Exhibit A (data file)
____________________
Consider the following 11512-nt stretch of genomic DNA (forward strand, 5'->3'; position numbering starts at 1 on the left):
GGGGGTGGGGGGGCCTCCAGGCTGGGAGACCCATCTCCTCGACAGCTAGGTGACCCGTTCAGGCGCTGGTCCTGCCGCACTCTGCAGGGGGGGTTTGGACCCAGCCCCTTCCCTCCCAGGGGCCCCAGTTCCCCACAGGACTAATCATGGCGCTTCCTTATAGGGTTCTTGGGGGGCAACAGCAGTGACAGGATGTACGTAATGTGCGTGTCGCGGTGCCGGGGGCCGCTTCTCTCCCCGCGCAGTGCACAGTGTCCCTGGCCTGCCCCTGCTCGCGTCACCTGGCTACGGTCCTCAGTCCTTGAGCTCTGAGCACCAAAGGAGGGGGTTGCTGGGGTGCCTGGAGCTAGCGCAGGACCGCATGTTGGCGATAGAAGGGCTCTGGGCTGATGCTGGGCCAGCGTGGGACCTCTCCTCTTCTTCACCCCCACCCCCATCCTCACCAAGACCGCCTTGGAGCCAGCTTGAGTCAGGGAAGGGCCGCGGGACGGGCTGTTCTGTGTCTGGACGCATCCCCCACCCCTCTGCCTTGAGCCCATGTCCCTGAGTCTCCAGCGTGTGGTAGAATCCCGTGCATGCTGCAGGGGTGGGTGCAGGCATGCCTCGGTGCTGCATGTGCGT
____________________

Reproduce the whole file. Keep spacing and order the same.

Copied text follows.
Consider the following 11512-nt stretch of genomic DNA (forward strand, 5'->3'; position numbering starts at 1 on the left):
GGGGGTGGGGGGGCCTCCAGGCTGGGAGACCCATCTCCTCGACAGCTAGGTGACCCGTTCAGGCGCTGGTCCTGCCGCACTCTGCAGGGGGGGTTTGGACCCAGCCCCTTCCCTCCCAGGGGCCCCAGTTCCCCACAGGACTAATCATGGCGCTTCCTTATAGGGTTCTTGGGGGGCAACAGCAGTGACAGGATGTACGTAATGTGCGTGTCGCGGTGCCGGGGGCCGCTTCTCTCCCCGCGCAGTGCACAGTGTCCCTGGCCTGCCCCTGCTCGCGTCACCTGGCTACGGTCCTCAGTCCTTGAGCTCTGAGCACCAAAGGAGGGGGTTGCTGGGGTGCCTGGAGCTAGCGCAGGACCGCATGTTGGCGATAGAAGGGCTCTGGGCTGATGCTGGGCCAGCGTGGGACCTCTCCTCTTCTTCACCCCCACCCCCATCCTCACCAAGACCGCCTTGGAGCCAGCTTGAGTCAGGGAAGGGCCGCGGGACGGGCTGTTCTGTGTCTGGACGCATCCCCCACCCCTCTGCCTTGAGCCCATGTCCCTGAGTCTCCAGCGTGTGGTAGAATCCCGTGCATGCTGCAGGGGTGGGTGCAGGCATGCCTCGGTGCTGCATGTGCGT